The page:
The digital claim lifecycle

Read time: 8 minutes

In this post we take a closer look at the management of low-complexity claims and how digital reduces claims costs, while enhancing policyholder satisfaction.

In any claims process, the insurer faces multiple challenges: reducing the claims costs, compliance with regulations and keeping the customer – the policyholder – happy. As a 2014 survey into the importance of claims services by Accenture showed, the two most important customer satisfaction drivers – aside from the perceived fairness of the settlement – are speed of settlement and transparency of the claims process.

Increased productivity

A high level of automation will reduce the costs thanks to improved productivity. Less complex claims are settled automatically if they fall below a pre-defined threshold and no fraud indicators are present. Straight-through-processing, customary for handling windscreen claims, is the ultimate streamlined process. The insurer’s preferred vehicle glass repair and replacement company uses the insurer’s portal to enter the claim and policy details. The glass is repaired or replaced on the spot with policy excess and reporting all being dealt with automatically.

Straight-through processing

The 2016 EY e-book ‘The future of claims’ confirms our findings that customers are increasingly willing to handle less complex claims entirely through digital channels. Straight-through-processing clearly shows potential for different types of low-value, high frequency losses, particularly in personal lines such as travel and household claims. Though fully automated, the process could embrace a high level of customer engagement through online self-service and immediate satisfaction.

The following process shows the potential of straight through processing of household claims, securing in all phases the potential of manual intervention by a claims handler if and when necessary.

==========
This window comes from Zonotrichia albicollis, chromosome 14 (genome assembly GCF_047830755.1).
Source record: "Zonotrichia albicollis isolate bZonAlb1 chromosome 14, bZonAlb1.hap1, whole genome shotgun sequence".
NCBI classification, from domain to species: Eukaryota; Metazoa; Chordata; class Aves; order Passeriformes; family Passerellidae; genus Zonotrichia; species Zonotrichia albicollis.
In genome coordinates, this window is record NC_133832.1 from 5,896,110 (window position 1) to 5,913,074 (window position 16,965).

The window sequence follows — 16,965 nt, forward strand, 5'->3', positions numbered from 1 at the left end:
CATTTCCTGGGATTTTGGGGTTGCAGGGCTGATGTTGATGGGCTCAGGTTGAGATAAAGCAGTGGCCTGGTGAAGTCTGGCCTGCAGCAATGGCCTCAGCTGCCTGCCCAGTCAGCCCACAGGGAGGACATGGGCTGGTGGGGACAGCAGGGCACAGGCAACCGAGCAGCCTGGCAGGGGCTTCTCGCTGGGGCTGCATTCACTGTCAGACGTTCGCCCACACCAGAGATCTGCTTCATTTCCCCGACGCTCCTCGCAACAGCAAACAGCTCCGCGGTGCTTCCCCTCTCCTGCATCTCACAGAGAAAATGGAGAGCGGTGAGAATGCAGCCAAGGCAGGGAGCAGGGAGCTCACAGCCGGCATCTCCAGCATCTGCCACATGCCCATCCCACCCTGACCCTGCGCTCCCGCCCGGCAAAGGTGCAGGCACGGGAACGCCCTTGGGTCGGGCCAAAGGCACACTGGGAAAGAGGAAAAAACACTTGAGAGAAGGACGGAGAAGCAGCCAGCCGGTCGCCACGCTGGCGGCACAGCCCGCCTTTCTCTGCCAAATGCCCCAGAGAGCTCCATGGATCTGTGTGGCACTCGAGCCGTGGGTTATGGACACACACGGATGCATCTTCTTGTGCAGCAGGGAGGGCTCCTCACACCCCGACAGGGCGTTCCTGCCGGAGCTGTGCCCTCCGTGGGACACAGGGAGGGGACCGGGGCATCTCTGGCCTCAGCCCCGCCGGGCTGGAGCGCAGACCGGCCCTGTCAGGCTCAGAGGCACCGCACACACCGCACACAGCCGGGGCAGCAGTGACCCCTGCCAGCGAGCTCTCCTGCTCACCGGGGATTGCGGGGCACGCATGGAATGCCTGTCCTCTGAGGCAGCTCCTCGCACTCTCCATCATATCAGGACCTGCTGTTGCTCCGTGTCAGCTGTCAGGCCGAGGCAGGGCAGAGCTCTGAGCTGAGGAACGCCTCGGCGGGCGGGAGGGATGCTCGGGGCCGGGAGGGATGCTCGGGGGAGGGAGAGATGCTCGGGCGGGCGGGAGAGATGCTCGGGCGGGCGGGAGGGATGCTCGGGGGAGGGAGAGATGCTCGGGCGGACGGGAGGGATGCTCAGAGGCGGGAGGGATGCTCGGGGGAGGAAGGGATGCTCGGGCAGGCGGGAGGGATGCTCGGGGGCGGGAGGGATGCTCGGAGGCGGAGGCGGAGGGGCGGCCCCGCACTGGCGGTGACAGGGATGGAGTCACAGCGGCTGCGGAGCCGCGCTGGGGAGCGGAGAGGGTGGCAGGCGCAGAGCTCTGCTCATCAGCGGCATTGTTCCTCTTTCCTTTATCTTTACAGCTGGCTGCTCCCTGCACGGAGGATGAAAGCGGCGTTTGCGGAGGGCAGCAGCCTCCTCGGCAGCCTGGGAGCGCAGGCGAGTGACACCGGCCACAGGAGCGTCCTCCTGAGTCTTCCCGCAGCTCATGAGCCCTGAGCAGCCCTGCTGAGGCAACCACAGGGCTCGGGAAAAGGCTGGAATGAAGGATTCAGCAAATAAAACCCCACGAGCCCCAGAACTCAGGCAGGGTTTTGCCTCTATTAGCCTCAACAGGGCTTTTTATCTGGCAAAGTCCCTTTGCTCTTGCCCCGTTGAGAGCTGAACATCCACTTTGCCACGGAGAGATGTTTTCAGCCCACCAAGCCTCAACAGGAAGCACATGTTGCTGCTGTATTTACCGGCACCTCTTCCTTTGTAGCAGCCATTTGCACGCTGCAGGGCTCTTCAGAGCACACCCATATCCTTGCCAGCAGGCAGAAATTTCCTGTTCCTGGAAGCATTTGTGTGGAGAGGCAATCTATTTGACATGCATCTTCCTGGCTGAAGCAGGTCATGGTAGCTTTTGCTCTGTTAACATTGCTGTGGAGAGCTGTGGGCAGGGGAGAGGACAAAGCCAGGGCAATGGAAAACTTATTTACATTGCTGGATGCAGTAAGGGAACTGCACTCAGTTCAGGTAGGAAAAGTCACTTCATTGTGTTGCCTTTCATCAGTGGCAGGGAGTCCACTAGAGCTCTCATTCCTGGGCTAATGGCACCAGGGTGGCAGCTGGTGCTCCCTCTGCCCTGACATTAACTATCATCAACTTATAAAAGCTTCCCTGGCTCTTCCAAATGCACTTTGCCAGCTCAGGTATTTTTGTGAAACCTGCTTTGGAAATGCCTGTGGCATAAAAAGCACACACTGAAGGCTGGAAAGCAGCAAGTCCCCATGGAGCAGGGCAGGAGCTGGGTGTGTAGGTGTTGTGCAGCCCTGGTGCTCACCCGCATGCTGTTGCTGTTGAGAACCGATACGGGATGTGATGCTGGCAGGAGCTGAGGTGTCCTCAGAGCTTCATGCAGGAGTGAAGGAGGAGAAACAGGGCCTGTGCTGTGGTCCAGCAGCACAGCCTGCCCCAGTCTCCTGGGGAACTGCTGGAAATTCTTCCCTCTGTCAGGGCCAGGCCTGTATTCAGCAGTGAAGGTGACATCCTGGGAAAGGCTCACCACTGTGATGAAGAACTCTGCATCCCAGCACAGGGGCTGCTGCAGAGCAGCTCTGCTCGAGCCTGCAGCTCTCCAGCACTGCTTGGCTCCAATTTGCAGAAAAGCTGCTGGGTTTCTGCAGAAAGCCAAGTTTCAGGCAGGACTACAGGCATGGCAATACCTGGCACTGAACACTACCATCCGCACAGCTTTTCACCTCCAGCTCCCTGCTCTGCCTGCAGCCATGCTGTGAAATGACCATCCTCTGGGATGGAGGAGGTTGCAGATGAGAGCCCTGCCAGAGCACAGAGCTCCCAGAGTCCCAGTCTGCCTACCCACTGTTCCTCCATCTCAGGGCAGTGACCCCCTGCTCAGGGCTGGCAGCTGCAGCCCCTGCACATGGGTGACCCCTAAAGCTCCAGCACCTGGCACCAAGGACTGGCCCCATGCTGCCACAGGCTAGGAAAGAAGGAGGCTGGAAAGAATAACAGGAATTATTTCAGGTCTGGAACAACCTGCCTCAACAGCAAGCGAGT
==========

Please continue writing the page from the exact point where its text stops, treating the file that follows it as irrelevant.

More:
The process explained

In this process the policyholder notifies the claim using his or her preferred device and the insurer’s online portal. This portal, the Incident Management System, generates questions based on policy and claim data entered by the policyholder. Having automatically established cover under the policy, low-complexity claims are checked by the fraud engine. Subsequently, the value of the damaged, lost or stolen items can be determined, using a system like ValueChecker. ValueChecker is an aggregator that searches all online shops and compares prices and product information. The lowest available price is selected, the applicable policy excess is deducted and settlement is offered, upon which payment can be made. In case the item is no longer available, a suitable replacement can be selected based on the product information.

Policyholders who prefer to call their insurer to notify a claim won’t notice it, but the desk claims handler can use this process in exactly the same way to achieve one-call completion: instead of the policyholder, the claims handler enters the details in the Incident Management System.

More complex claims too offer potential for customer involvement, especially for more tech-savvy customers. In our next contribution, we will show how mobile-based technology engages policyholders in the actual inspection of damage to their homes.

Accenture (2014). The Digital Insurer Claims Customer Survey: Why claims service matters
EY (2016). The future of claims.

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